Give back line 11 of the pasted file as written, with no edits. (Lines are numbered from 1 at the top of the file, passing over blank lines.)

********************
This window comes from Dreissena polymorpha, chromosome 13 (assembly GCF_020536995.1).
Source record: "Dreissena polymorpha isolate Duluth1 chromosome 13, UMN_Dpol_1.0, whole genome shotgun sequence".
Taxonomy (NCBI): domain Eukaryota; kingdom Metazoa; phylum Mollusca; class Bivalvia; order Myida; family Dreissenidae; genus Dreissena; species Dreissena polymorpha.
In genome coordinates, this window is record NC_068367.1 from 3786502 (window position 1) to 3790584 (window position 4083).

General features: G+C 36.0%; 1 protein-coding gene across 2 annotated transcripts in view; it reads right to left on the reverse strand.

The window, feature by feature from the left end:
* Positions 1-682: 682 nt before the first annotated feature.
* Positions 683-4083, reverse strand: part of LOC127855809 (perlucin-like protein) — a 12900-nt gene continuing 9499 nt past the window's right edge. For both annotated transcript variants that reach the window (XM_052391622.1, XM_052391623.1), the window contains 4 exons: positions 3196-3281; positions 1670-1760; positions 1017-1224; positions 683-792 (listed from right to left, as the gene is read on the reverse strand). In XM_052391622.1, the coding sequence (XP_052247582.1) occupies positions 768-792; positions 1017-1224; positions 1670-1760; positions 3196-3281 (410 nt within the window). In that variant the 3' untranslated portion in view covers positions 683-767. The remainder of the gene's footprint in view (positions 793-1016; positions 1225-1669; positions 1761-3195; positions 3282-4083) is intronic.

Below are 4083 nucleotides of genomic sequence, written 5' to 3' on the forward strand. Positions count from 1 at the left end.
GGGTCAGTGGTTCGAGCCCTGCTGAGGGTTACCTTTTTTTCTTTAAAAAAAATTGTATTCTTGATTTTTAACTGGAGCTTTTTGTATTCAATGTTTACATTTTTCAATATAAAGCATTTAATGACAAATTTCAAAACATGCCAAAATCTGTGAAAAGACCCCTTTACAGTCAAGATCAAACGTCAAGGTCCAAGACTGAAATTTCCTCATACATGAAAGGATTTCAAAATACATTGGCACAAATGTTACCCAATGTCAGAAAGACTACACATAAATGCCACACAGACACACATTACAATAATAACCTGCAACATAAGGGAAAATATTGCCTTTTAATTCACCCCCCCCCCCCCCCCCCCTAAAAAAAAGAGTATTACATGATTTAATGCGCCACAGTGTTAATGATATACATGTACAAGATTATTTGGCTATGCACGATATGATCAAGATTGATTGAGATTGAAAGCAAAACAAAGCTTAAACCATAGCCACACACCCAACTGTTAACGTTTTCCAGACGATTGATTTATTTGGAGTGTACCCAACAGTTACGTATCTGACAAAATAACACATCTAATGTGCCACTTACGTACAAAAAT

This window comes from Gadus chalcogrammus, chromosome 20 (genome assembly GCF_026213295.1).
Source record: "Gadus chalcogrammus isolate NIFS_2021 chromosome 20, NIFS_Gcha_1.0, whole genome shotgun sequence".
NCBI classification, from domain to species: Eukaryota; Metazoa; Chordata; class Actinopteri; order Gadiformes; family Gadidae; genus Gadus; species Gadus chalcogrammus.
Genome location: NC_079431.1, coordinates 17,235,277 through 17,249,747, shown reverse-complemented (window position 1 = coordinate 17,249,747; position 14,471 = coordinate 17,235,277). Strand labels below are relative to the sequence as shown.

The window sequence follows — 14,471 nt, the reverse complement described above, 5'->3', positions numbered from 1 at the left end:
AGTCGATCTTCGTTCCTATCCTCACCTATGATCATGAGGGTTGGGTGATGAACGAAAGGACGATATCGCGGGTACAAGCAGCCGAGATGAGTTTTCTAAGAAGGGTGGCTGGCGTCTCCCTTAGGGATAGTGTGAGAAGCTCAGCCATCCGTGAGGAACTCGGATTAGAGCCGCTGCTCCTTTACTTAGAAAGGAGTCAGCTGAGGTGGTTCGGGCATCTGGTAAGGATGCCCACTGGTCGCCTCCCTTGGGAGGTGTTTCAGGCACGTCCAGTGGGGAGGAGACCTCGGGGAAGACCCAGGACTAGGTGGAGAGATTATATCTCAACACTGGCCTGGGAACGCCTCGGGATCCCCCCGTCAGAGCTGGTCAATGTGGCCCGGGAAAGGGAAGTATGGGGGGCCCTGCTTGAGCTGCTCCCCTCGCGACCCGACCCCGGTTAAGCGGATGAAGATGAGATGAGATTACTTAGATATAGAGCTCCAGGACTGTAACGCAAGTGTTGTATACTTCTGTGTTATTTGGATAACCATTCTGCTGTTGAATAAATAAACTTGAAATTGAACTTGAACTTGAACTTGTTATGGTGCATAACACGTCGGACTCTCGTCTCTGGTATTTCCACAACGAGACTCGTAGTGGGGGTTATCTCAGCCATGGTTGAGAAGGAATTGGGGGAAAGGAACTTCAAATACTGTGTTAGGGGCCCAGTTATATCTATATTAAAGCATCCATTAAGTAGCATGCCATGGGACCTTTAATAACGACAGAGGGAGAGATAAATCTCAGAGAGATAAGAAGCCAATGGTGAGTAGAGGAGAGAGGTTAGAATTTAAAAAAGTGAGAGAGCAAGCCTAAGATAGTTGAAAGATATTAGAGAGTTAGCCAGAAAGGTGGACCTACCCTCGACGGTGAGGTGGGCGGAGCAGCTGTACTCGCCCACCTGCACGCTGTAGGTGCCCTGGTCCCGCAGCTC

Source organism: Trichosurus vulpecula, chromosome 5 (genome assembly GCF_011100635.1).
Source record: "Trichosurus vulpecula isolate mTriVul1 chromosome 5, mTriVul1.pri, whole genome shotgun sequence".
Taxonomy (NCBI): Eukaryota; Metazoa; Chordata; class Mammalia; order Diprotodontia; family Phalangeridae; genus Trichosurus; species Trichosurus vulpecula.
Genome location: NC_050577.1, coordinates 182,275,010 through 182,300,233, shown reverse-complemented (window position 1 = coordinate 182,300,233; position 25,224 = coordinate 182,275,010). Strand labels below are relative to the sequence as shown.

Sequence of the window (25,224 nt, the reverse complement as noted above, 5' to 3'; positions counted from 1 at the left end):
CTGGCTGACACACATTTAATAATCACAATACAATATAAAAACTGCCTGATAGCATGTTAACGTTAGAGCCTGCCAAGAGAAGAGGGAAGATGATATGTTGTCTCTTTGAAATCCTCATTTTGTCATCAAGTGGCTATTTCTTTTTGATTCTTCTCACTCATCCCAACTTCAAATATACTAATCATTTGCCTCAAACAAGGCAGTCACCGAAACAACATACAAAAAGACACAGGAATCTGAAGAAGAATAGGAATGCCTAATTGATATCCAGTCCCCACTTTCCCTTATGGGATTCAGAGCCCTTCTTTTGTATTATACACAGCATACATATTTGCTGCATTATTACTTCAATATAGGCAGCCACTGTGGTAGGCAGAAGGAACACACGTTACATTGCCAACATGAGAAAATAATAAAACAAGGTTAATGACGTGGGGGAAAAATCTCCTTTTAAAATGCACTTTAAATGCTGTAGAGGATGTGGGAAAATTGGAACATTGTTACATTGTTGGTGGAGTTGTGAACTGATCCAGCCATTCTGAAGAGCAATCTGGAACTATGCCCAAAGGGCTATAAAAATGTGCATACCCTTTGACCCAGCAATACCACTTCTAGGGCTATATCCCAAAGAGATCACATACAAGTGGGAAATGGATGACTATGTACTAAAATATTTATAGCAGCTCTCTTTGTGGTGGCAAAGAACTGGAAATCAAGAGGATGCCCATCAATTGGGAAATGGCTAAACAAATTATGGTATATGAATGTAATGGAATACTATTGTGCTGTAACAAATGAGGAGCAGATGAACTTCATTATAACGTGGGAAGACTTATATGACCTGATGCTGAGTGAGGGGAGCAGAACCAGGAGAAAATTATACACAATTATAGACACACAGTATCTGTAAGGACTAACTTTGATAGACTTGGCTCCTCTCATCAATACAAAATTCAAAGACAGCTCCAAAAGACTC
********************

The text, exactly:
This window comes from Gadus chalcogrammus, chromosome 20 (genome assembly GCF_026213295.1).